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In 1989 the Cell Bar was opened, destined to become one of the most popular police bars in the country.

A toast to the Cell Bar

Located in the middle of a busy Auckland district, the Newmarket Police Station was always more than just a place of work to the many staff who have passed through its doors during its 139-year history.

Last month, the historic precinct on the corner of Middleton and Remuera Rds was finally closed, and all staff have moved to a new base in nearby Teed St, marking the next chapter in the area’s policing history stretching back to 1882.

The first station was a cottage in Manukau Rd, now known as Broadway. In 1909, the base moved to its corner site, home to the sergeant’s two-storey home and a brick station and lock-up area. In 1938, the brick station was replaced with a new brick building that, along with the sergeant’s villa, continued to be used until this year, though not for accommodation in recent years.

The station became the HQ for Auckland policing with dozens of officers, non-sworn staff and a large records office.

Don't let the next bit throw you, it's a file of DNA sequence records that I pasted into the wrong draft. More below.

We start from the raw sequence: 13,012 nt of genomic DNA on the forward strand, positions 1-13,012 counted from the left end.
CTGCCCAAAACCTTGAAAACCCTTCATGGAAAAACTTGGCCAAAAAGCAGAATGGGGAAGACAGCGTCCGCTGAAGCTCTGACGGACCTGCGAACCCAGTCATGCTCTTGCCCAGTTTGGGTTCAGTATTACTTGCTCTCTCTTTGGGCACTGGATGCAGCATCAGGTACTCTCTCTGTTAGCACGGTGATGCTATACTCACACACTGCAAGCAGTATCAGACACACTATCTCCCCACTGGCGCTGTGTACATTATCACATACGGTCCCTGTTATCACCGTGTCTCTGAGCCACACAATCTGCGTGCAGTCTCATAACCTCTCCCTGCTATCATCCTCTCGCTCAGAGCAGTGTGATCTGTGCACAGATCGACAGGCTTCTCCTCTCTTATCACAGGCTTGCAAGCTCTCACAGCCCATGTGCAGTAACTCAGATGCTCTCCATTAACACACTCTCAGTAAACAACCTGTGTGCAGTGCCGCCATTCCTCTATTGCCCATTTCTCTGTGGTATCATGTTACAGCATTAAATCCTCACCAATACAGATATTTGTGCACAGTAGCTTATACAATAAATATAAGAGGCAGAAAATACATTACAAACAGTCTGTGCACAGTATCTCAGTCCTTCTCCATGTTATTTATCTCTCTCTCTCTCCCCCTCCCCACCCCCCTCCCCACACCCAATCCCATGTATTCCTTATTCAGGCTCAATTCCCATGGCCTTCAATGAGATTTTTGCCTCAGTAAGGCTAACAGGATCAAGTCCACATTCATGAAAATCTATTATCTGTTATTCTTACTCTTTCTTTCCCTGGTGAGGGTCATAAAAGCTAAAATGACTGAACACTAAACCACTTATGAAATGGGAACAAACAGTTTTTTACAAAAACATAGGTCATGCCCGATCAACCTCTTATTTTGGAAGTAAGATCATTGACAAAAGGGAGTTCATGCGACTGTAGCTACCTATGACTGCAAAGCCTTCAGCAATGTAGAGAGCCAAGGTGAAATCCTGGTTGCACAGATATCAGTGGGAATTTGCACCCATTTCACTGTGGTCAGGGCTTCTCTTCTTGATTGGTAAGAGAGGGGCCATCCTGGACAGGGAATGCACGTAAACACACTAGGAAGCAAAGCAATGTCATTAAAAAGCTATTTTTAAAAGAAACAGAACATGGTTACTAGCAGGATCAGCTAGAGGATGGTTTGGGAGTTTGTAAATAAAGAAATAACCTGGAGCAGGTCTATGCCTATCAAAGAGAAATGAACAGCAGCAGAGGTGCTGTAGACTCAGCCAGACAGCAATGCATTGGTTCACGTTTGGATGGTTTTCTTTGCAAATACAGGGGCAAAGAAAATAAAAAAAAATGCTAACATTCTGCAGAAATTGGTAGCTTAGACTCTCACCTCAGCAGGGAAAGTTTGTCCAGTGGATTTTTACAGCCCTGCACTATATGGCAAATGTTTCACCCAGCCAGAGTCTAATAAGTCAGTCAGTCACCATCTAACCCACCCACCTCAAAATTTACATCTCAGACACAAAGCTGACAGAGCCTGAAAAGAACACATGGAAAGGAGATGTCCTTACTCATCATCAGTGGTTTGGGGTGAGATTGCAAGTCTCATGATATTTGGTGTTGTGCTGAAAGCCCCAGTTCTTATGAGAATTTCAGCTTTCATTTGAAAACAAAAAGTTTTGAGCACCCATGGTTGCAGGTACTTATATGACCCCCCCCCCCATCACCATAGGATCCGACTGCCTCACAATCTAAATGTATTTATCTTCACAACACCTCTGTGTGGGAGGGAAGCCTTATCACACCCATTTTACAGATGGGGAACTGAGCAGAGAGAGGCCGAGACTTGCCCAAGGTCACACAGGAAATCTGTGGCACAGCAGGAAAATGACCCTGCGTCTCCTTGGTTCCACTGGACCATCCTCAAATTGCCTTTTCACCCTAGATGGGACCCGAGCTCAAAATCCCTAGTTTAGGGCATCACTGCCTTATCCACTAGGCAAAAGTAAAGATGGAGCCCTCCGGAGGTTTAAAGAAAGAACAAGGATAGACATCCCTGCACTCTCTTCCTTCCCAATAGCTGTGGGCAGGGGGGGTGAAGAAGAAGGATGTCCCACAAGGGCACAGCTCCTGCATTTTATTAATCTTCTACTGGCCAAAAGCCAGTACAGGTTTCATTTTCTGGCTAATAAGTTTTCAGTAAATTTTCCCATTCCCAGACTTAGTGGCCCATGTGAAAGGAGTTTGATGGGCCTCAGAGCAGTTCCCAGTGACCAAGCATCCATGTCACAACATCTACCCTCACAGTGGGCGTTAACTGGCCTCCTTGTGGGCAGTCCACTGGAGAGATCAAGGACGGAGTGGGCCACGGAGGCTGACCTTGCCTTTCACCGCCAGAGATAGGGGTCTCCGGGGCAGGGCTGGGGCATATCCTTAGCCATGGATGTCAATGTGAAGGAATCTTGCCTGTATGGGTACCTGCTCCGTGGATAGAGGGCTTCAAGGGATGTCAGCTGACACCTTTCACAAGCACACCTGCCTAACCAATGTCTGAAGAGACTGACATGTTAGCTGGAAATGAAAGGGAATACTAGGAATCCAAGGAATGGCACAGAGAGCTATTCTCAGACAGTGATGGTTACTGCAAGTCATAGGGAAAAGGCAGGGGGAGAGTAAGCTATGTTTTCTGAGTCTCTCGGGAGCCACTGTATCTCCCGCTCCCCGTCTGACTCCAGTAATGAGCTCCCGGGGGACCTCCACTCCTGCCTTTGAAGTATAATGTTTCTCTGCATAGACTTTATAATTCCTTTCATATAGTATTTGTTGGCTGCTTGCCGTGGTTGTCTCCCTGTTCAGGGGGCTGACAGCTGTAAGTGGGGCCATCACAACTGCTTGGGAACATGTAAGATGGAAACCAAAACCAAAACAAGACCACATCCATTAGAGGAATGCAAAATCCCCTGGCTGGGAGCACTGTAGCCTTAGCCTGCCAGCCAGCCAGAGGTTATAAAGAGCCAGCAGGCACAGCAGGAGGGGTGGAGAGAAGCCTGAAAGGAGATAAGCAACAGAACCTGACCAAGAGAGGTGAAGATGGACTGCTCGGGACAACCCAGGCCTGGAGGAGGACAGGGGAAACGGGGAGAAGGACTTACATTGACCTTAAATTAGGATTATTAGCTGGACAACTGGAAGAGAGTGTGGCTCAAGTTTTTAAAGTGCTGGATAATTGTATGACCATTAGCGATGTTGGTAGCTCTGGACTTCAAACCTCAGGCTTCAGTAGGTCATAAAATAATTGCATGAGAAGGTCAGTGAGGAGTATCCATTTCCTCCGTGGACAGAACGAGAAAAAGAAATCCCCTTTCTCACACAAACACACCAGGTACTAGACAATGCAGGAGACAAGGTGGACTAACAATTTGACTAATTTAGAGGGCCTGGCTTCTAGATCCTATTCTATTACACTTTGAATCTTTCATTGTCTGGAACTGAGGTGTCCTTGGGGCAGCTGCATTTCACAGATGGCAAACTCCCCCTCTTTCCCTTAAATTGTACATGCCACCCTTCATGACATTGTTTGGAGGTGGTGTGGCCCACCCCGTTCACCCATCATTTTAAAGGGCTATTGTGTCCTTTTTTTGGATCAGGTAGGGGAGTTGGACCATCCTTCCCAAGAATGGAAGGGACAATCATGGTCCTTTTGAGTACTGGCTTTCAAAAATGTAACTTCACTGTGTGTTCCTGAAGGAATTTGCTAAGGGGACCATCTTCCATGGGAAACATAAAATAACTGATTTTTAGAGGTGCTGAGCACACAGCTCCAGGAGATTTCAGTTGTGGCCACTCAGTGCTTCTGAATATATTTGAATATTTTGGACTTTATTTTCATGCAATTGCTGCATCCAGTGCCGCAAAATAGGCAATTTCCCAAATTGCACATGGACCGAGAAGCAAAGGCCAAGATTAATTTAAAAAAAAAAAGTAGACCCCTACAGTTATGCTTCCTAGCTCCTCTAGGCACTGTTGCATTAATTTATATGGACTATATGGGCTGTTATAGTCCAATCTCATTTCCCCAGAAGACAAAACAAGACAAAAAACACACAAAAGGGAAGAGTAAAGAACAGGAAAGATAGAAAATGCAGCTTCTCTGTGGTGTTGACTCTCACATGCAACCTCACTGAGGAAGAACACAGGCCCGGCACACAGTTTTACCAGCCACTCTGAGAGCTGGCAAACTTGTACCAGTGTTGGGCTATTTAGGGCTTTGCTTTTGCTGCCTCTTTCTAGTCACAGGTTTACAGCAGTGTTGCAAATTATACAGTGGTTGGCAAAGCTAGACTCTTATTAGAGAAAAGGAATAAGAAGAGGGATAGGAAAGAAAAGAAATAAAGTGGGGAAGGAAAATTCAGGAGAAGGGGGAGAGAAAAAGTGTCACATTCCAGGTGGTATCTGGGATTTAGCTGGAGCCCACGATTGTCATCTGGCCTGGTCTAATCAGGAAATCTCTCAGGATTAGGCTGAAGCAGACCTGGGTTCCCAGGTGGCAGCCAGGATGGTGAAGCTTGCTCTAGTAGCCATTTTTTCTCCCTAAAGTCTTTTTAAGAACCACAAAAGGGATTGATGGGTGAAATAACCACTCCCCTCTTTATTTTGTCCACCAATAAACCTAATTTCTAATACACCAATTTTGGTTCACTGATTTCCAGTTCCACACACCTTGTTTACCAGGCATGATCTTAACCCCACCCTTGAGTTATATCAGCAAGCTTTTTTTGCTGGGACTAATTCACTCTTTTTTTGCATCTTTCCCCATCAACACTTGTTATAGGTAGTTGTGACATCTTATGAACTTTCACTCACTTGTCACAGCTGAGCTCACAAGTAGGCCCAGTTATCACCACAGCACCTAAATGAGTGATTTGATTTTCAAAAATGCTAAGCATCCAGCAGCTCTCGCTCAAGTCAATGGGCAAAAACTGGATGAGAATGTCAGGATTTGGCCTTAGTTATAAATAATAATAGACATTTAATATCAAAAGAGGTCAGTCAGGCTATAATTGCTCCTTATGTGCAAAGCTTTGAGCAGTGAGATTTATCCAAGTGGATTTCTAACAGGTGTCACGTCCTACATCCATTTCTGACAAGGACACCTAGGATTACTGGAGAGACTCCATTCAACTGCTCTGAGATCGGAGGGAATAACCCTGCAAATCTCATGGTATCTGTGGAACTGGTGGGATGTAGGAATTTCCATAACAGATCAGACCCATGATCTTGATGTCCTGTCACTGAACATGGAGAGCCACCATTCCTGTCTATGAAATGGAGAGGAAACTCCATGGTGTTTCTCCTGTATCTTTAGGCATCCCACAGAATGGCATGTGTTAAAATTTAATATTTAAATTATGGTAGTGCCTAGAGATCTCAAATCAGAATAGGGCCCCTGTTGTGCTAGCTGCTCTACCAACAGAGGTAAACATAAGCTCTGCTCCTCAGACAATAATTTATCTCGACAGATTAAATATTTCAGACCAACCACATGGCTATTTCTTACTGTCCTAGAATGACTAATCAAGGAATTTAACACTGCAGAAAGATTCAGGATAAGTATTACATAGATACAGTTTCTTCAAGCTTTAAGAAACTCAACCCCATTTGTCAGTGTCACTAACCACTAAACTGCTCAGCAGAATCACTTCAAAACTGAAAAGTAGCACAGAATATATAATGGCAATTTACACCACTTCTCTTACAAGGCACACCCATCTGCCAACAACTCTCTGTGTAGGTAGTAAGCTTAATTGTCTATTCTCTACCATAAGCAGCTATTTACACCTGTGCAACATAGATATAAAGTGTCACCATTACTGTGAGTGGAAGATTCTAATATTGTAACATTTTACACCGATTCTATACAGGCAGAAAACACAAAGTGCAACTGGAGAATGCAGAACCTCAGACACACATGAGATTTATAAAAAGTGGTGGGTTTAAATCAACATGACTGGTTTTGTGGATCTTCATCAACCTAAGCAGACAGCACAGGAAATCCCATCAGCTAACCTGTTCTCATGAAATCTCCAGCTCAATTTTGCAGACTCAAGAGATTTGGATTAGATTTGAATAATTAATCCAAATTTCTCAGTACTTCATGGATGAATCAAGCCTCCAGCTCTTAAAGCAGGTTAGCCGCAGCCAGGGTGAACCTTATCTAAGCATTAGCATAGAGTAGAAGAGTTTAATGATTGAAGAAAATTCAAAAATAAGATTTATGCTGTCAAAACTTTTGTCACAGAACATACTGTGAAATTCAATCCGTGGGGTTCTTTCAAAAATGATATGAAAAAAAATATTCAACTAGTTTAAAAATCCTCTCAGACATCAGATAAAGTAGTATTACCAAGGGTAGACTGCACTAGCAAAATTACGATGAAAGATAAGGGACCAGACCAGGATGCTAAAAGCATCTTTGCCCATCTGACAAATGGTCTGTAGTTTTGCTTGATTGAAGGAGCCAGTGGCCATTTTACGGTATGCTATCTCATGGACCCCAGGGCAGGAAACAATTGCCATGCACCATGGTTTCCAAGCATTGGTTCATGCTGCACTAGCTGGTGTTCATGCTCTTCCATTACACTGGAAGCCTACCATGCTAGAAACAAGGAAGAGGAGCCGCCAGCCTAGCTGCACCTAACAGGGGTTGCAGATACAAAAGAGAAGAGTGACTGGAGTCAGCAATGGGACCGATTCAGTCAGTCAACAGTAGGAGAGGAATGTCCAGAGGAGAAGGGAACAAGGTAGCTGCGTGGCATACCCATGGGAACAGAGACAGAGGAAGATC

In 1989, the Cell Bar was opened, destined to became one of the most popular police bars in the country. John Palmer, who was area commander at Newmarket for 20 years, described it as “the beautiful Cell Bar”.

Gail FitzGerald, a transcription officer for Tāmaki Makaurau and a Police Association Holiday Home caretaker, who was a typist at Newmarket for 23 years, agrees. “Everyone who ever worked at Newmarket says the same – very fond memories, especially the social gatherings in the Cell Bar.”

Wendy Spillar, the first female senior sergeant at the station, says it was a “fantastic” place to work and, thanks to the “famous Cell Bar”, became a community hub. “Staff would often catch up there and even hold 21st birthdays there. It was a really social place.”

In 1992, with the amalgamation with Ministry of Transport staff, policing became centralised and the HQ moved to Greenlane and then to Glen Innes, considerably reducing the number of staff at the once bustling station.

It continues to hold a place in the hearts of many who have worked there and was the only station in the country to still have its original cell block, which is possibly why some say the place is haunted.

OC Sergeant Craig Fischer says there are plenty of ghost stories. “Often, when you’re there by yourself late at night there are some interesting noises coming from parts of the building. Sometimes you suddenly get chills down your spine, and there’s been stories of hearing someone knocking on the door but there’s no one there or lights suddenly turn on and off. It can get a little spooky.”

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